Failure of an individual associated with a CME activity to provide a statement regarding conflict of interest violates this policy and will require the Office of Continuing Medical Education to request a replacement be identified and/or deny certification of the program for Category 1 credit. Providing a false or misleading statement regarding conflict of interest is a serious violation of professional ethics. Occurrence or allegations will be handled through the established procedures for dealing with issues of professional misconduct. If an important conflict of interest is identified following a CME activity, the director of CME will determine whether participants should be informed of this conflict of interest by mail.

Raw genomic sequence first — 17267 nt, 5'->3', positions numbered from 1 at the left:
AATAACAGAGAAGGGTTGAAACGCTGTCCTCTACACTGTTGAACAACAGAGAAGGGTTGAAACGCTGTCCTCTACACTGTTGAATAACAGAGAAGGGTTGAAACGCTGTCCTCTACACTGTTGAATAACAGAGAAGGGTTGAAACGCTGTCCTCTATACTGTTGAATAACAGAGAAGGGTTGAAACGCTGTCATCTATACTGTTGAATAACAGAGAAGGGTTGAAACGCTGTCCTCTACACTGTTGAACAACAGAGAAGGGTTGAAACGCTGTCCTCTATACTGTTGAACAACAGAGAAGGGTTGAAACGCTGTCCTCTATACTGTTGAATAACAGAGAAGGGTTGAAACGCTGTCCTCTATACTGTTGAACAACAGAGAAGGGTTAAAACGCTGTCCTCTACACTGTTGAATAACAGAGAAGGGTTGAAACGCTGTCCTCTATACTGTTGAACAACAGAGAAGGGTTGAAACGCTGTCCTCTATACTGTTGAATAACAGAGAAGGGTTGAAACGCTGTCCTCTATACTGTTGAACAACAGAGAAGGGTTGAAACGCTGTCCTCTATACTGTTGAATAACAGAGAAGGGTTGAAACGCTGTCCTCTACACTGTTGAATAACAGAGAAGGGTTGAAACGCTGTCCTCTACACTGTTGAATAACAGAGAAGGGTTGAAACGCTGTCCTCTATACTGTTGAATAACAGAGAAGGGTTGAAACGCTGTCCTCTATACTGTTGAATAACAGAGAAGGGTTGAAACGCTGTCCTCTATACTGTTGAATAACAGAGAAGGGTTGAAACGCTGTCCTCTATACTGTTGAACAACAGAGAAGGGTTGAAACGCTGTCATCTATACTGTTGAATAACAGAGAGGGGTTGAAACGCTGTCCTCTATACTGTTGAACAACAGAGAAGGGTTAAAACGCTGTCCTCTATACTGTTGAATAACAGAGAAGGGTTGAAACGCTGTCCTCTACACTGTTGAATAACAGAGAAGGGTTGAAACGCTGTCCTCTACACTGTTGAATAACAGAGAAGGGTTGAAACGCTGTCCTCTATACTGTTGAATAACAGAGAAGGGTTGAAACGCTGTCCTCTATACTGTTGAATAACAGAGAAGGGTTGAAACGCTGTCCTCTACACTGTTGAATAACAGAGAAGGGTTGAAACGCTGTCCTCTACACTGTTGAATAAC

To function satisfactorily, this system will depend on everyone associated with the AAFPRS Foundation’s CME activities understanding the purpose of proper disclosure and the types of circumstances that call for disclosures. The purpose of the procedure is not to discourage individuals associated with CME activities from involvement in activities that might produce actual or potential conflicts with CME activities. Neither is the objective to intrude into aspects of an individual’s professional nor personal life that are, realistically, unlikely to have any significant bearing on CME activities. One reasonable test to guide all decisions about what to disclose is whether a particular circumstance, interest, or relationship, if made known to other professionals or to the general public, would be likely to cause embarrassment to the AAFPRS Foundation and/or the individual involved or evoke suspicion about motives affecting the content of the CME activity.